The first Passover was not celebrated with special dishes, bleached tablecloths, and Bubbe’s matzah ball soup. It wasn’t marked on any calendar months in advance, families did not travel great distances to participate, and nobody was wearing new clothes. There wasn’t even matzah on the table. And nobody was in a celebratory mood.
The Book of Exodus records that the first Passover was observed on the night before the Israelites were redeemed from slavery in Egypt. For some time, God had been staging an escalating showdown with Pharaoh, visiting nine successive plagues on the Egyptians — from blood to boils — to induce the avaricious megalomaniac to let the Israelites go free. But despite the suffering of his people, Pharaoh repeatedly refused to relinquish his valuable slaves.
Finally, God prepares to lower the final boom: the tenth plague that will spell death for all firstborn children of Egypt, from the firstborn of the Pharaoh to the firstborn of his prisoners, and even the firstborn of the cattle. It is amidst this moment of swirling destruction and uncertainty that Moses and the Israelites observe the first Passover.
On the eve of the plague, as instructed by God through Moses, the Israelites took lambs, one for each family, and slaughtered them as a sacrifice. Then they marked their doorposts and lintels with the blood of the sacrifice, a signal to the Angel of Death that they were loyal to God and not Pharaoh. In the dead of night, in darkness and isolation, each family hunkered down in their own home to eat the roasted lamb, praying the blood on the doorway would truly keep them safe and looking for liberation with the dawn.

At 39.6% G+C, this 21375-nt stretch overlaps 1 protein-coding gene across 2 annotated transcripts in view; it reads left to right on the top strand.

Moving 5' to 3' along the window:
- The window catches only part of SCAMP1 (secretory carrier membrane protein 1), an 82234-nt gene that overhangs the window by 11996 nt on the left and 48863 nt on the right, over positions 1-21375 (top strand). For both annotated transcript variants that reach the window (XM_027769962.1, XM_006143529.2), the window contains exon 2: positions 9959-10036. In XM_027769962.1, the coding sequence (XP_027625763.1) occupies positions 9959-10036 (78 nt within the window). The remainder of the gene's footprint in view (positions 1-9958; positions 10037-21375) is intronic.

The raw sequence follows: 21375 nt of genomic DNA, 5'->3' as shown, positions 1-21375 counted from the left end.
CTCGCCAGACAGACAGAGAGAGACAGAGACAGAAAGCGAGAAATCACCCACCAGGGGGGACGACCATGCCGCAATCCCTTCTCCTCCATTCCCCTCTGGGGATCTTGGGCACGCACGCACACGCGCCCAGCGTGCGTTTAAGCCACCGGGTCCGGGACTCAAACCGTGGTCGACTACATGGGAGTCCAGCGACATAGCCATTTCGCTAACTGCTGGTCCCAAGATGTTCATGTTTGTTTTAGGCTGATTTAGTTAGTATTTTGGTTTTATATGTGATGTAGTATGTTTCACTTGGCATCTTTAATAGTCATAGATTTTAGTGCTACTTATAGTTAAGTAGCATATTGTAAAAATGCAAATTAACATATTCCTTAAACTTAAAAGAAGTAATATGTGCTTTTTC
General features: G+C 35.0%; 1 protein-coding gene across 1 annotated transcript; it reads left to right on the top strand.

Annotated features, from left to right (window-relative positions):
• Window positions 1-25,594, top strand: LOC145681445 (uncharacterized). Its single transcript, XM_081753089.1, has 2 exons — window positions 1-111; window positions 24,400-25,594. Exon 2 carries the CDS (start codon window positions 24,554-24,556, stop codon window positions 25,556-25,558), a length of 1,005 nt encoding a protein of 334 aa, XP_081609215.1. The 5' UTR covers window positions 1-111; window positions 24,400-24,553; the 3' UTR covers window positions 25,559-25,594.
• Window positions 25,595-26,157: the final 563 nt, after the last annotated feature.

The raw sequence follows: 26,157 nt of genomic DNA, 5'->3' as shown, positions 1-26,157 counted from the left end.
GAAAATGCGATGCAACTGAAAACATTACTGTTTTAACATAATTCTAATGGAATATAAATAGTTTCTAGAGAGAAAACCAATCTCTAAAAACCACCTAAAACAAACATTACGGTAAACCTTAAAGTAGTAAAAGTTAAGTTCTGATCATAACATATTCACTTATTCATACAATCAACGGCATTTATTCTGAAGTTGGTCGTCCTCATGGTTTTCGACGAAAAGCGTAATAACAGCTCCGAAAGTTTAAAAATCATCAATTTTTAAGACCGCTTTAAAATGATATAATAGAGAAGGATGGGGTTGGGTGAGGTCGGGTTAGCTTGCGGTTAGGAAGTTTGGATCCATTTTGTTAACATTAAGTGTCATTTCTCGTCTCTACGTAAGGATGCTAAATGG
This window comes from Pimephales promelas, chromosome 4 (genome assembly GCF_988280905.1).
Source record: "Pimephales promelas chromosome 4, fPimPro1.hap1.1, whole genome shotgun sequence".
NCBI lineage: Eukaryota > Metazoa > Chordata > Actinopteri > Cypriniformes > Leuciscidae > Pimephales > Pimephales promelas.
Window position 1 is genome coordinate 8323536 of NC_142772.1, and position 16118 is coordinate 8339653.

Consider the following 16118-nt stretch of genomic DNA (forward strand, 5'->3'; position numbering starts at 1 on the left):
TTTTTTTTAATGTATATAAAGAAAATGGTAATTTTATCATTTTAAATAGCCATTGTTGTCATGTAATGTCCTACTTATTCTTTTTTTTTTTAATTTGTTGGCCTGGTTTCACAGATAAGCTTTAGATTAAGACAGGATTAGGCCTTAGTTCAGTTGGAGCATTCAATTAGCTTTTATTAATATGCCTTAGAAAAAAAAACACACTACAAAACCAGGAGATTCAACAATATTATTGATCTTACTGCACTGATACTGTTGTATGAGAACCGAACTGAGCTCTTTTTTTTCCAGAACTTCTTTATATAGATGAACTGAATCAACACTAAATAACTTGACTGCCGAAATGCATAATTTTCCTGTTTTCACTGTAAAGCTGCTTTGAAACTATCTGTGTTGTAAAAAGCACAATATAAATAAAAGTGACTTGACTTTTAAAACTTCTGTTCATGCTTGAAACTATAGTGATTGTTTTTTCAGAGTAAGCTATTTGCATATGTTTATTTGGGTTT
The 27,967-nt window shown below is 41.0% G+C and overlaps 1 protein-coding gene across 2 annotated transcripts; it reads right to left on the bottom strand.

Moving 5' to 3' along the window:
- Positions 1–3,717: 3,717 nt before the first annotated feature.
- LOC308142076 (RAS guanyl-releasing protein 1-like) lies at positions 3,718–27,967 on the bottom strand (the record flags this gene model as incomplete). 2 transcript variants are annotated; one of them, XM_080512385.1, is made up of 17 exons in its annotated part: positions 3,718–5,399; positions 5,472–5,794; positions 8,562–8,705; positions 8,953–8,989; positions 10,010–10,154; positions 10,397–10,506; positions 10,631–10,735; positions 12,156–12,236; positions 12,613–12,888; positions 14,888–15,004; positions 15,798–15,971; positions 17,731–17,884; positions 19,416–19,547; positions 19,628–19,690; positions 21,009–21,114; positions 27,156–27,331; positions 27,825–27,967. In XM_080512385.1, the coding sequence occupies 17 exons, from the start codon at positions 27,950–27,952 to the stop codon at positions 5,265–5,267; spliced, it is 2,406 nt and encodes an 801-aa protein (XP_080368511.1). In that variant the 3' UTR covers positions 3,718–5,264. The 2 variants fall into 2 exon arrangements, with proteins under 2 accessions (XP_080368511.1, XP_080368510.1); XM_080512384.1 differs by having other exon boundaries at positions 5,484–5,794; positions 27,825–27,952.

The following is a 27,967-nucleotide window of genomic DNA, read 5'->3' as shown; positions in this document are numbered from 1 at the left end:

The biblical text is laconic, but it lets us know what the Israelites heard on that night:
There was a loud cry in Egypt; for there was no house where there was not someone dead. (Exodus 12:30)
In subsequent years, Jews have often (though not always) commemorated this night in an atmosphere of joy. We celebrate the past redemption, even as the arc of our seder teaches us to look ahead to future redemption. But rarely do we celebrate Passover seeking so immediate a redemption as we are this year.
During the coronavirus pandemic, Passover will feel more like that first Passover than any other most of us have celebrated. The majority of us — the lucky ones — are shut into our own homes while a plague swirls outside. And the night feels like it might never end. But we can’t really expect redemption at dawn. Coronavirus will still be here in the morning.
Yet the Passover seder teaches us to hold faith. Like our ancestors, we can expect this difficult period to pass. One day, we will experience redemption — again.